Titans Rock Harder: How To Start Your College Music Band

Writing and performing music can be a stress-reducing and relaxing activity, while putting the entrepreneurial skills taught in business school to practical use. Photo from Pixabay

Writing and performing music can be a stress-reducing and relaxing activity, while putting the entrepreneurial skills taught in business school to practical use. Photo from Pixabay

Many leading musical bands, including Pink Floyd, R.E.M., Talking Heads, Coldplay and the Commodores formed while their members were studying together in college. With one of the largest student bodies in California, Cal State Fullerton is sure to have the talent needed to produce outstanding popular music of many genres. Business students (particularly those with a musical ear) may have just the set of skills needed to find success in the competitive music industry.

Interested in starting your college band? Here are 10 things you need to know.

  1. You don’t need to be a music major to form or join a band.

Business students and other majors often have the administrative, financial and logistical skills needed to turn a dream into reality, while performing music can serve as a positive release and stress reducer to counter hours of schoolwork. A band can and should be thought of as a type of entrepreneurship.

  1. Students can perform music on campus between noon and 1 p.m.

Drummers, saxophonists and guitar players are some of the musicians who take advantage of the free music performance hour on weekdays during the spring and fall semesters at the Becker Amphitheatre. To reserve your spot, contact Associated Students Inc. (ASI) at asiconcerts@fullerton.edu or 657-278-3501.

  1. ASI Productions could be your path to success.

A student-run organization charged with developing quality entertainment for the Cal State Fullerton community, ASI Productions is responsible for weekly musical events during the semesters, including karaoke and Pub Thursday concerts at noon in the Titan Student Union, as well as the annual Spring Concert and the Battle of the Bands, a talent competition which determines who will headline the opening of the annual event. Supporting musical performers of every stripe and skill level, they could be the leg up for Titan talent.

  1. Check out the online tools available for today’s musicians.

Sure, you can publish your songs and music videos on YouTube. But there are also forums designed specifically for musicians, such as the music app Smule or SoundCloud.

  1. Obey copyright laws – and be sure to copyright your work.

Musical compositions, sound tracks and lyrics can be copyrighted to protect intellectual property. While all musicians and bands have their inspirations, be sure to use original music and lyrics, and claim a copyright to your work for safekeeping. While no registration is required to claim a copyright, the U.S. Copyright Office can make it easier to enforce your claim to your work by registering for protection as a public record. You could also provide usage guidelines on whatever forums you use to distribute your music.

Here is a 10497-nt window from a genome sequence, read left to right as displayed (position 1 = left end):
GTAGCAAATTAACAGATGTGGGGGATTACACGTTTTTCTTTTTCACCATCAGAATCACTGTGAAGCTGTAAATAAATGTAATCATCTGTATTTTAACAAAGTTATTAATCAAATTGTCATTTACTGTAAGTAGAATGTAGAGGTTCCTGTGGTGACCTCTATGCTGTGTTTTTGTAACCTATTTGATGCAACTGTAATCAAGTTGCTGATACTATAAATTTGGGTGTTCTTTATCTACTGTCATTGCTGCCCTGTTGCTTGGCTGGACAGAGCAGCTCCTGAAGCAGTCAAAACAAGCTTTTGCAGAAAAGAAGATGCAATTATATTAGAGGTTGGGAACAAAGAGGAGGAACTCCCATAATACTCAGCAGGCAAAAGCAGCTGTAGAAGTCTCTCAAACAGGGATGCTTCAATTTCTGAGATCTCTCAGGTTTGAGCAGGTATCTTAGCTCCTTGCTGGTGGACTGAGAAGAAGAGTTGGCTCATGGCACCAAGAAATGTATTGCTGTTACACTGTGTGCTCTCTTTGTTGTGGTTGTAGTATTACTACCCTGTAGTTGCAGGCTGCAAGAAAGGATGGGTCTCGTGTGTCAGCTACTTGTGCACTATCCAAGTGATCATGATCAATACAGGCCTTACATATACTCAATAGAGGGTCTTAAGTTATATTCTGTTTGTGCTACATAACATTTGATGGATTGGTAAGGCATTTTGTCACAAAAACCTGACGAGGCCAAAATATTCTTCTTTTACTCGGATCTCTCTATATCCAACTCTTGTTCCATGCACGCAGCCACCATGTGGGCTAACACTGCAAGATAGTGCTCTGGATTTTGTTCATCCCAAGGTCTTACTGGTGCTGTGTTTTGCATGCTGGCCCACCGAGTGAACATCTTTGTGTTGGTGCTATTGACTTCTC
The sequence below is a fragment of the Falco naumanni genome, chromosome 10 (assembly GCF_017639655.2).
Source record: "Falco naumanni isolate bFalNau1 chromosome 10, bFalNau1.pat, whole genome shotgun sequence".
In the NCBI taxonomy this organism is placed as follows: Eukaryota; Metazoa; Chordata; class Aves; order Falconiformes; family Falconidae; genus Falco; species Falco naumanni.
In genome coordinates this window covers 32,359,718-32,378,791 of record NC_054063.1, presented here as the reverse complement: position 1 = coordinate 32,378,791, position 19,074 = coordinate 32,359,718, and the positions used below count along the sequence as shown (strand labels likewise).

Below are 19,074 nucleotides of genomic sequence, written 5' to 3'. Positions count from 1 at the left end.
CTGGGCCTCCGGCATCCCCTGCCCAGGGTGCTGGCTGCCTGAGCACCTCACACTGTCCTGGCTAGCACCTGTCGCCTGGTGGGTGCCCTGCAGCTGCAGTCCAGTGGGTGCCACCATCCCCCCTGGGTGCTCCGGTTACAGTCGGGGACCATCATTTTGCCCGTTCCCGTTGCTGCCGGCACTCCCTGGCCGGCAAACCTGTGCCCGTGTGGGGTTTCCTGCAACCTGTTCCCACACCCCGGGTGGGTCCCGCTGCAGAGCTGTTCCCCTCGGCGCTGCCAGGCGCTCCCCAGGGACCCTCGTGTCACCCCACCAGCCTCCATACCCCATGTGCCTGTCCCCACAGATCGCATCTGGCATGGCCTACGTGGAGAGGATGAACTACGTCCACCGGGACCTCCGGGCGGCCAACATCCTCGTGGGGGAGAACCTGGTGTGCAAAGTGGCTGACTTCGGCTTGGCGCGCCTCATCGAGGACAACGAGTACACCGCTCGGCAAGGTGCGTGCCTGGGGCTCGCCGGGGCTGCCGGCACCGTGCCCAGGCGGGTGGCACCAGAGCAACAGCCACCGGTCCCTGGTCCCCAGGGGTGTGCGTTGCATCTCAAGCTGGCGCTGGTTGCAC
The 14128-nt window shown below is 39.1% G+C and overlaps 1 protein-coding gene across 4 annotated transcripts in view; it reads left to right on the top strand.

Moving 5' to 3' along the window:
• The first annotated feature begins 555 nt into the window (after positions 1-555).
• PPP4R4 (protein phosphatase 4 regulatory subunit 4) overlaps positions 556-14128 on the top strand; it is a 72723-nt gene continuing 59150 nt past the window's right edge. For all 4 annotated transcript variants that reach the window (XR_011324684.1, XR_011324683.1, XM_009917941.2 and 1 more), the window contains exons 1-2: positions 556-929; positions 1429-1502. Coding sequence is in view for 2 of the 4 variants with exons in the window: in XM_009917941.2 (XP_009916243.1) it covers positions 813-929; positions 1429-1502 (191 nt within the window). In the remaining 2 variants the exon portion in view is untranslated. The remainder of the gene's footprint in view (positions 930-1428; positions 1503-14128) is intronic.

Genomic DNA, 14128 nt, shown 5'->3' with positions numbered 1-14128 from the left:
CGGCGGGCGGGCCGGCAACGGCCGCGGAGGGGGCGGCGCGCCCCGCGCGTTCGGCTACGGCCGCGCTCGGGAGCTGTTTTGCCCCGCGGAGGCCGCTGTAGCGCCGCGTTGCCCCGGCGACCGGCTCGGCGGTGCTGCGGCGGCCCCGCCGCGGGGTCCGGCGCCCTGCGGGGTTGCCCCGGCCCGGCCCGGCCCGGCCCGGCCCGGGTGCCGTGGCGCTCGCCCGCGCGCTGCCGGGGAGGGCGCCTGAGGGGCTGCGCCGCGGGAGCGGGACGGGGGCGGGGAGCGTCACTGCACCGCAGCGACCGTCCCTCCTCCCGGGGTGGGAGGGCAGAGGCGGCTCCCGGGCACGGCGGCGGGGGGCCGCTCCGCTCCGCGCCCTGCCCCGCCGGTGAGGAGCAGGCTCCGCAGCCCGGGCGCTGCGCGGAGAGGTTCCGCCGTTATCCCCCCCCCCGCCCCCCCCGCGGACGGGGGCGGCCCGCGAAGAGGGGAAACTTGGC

Cal State Fullerton’s Spring Concert is our school’s annual celebration of popular music. The Battle of the Bands talent competition, which determines who will open the concert, could be a starting point for student music groups.

Cal State Fullerton’s Spring Concert is our school’s annual celebration of popular music. The Battle of the Bands talent competition, which determines who will open the concert, could be a starting point for student music groups.

  1. Come up with a catchy name.

Naming can make or break a band. You can choose a name that identifies your geographical origin, Titan pride, personal interests, social issues of concern, and even personal names.

Want your band to identify with your Mihaylo education? Consider names with a business or economics ring, such as The Yen, The Euros, the Titans of Industry, or the Floating Exchange (a great name for music videos in Newport Harbor). Wondering if a name is already taken? Look up your name on band name databases such as MyBandName.com or Bandname.com, which also provides a way to register your name.

  1. Consider mixing genres.

You don’t have to be hard rock. Country, Christian, jazz, rap, hip hop, Europop, Kpop and reggae are just some of the possibilities. Consider a fusion for a memorable sound. As in business, differentiating your product from the competition can help you find your niche.

  1. Buy or rent musical instruments.

The Guitar Center at 606 South Brea Avenue in Brea is one place to go for used or rental equipment. A number of online resources, including Amazon, eBay and Music Go Round, offer a marketplace for buying and selling instruments, electronics and other accessories.

  1. Use Orange County scenery as a backdrop for music videos.

In today’s world of iPhones and YouTube, a simple music video can be produced using your smartphone. Local beaches, the Santa Ana Mountains, historic sites, business districts and botanical gardens offer excellent backdrops, and all are accessible without leaving Orange County. But be sure to get permission from relevant authorities or property owners first before filming.

  1. Remember that a band is a business.

A band is just as much a business as an accounting partnership or marketing agency. It might sound a bit tongue-in-cheek, but all of the skills you’ve learned in business school, including marketing, finance, accounting, advertising, management, partnership development and putting out a desirable product apply to musical bands.

About dcoats

I'm Daniel Coats, a CSU Fullerton Communications graduate student
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